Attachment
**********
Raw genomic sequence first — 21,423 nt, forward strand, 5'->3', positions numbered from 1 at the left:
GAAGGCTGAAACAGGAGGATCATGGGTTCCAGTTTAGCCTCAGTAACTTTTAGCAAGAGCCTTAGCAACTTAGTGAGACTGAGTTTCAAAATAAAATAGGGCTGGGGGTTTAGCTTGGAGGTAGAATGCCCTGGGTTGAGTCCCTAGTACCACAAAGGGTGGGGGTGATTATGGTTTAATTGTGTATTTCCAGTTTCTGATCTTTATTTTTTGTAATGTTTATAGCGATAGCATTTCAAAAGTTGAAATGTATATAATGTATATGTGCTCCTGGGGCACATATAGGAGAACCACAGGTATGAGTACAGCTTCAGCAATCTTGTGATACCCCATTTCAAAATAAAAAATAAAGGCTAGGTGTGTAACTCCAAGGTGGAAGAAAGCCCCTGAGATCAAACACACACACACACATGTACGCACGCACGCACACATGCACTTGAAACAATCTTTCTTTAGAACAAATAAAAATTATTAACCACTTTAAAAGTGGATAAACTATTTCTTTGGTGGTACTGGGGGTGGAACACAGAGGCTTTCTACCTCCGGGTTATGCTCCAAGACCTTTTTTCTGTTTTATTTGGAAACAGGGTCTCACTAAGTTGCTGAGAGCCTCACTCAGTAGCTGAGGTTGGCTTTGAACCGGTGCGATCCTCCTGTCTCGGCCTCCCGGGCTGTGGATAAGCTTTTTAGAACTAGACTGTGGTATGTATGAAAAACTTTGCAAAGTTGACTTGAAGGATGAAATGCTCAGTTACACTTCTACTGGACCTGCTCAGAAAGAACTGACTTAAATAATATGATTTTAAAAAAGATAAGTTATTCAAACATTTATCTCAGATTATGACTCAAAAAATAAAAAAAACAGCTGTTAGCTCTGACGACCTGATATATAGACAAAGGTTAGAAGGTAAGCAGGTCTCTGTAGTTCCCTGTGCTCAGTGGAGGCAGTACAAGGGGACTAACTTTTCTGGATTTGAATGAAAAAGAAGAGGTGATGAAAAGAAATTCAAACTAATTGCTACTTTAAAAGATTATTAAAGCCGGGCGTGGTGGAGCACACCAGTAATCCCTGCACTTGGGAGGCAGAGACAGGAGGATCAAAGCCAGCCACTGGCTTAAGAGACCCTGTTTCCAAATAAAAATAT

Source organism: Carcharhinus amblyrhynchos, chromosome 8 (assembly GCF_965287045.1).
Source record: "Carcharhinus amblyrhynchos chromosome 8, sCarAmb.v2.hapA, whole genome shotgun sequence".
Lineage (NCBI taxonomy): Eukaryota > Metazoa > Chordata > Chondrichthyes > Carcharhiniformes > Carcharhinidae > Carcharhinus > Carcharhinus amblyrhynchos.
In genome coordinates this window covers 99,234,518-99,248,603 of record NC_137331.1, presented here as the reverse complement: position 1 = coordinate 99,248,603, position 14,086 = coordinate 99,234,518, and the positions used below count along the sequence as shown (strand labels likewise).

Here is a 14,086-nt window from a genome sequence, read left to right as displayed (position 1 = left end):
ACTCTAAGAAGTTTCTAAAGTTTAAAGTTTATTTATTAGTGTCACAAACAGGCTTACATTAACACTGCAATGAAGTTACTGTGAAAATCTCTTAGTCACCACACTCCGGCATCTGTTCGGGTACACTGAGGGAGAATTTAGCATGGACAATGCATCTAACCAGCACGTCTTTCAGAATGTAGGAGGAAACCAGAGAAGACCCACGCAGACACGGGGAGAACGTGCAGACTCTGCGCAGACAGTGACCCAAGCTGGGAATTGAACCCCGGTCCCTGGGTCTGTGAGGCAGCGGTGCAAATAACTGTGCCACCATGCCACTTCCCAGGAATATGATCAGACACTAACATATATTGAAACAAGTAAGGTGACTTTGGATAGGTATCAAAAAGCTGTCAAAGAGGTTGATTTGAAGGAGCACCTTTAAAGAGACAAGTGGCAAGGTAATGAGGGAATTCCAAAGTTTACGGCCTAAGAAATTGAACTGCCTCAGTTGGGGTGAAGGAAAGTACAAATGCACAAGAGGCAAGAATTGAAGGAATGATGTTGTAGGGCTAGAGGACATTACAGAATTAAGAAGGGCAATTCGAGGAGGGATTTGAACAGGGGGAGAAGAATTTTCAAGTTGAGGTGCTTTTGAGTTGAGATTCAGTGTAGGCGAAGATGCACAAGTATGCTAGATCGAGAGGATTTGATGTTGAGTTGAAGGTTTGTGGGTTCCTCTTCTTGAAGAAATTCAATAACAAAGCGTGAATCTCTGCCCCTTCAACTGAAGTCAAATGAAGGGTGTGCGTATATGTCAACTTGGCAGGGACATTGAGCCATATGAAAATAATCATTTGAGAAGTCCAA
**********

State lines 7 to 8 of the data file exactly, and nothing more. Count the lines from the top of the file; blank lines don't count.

Here is a 14,086-nt window from a genome sequence, read left to right as displayed (position 1 = left end):
ACTCTAAGAAGTTTCTAAAGTTTAAAGTTTATTTATTAGTGTCACAAACAGGCTTACATTAACACTGCAATGAAGTTACTGTGAAAATCTCTTAGTCACCACACTCCGGCATCTGTTCGGGTACACTGAGGGAGAATTTAGCATGGACAATGCATCTAACCAGCACGTCTTTCAGAATGTAGGAGGAAACCAGAGAAGACCCACGCAGACACGGGGAGAACGTGCAGACTCTGCGCAGACAGTGACCCAAGCTGGGAATTGAACCCCGGTCCCTGGGTCTGTGAGGCAGCGGTGCAAATAACTGTGCCACCATGCCACTTCCCAGGAATATGATCAGACACTAACATATATTGAAACAAGTAAGGTGACTTTGGATAGGTATCAAAAAGCTGTCAAAGAGGTTGATTTGAAGGAGCACCTTTAAAGAGACAAGTGGCAAGGTAATGAGGGAATTCCAAAGTTTACGGCCTAAGAAATTGAACTGCCTCAGTTGGGGTGAAGGAAAGTACAAATGCACAAGAGGCAAGAATTGAAGGAATGATGTTGTAGGGCTAGAGGACATTACAGAATTAAGAAGGGCAATTCGAGGAGGGATTTGAACAGGGGGAGAAGAATTTTCAAGTTGAGGTGCTTTTGAGTTGAGATTCAGTGTAGGCGAAGATGCACAAGTATGCTAGATCGAGAGGATTTGATGTTGAGTTGAAGGTTTGTGGGTTCCTCTTCTTGAAGAAATTCAATAACAAAGCGTGAATCTCTGCCCCTTCAACTGAAGTCAAATGAAGGGTGTGCGTATATGTCAACTTGGCAGGGACATTGAGCCATATGAAAATAATCATTTGAGAAGTCCAA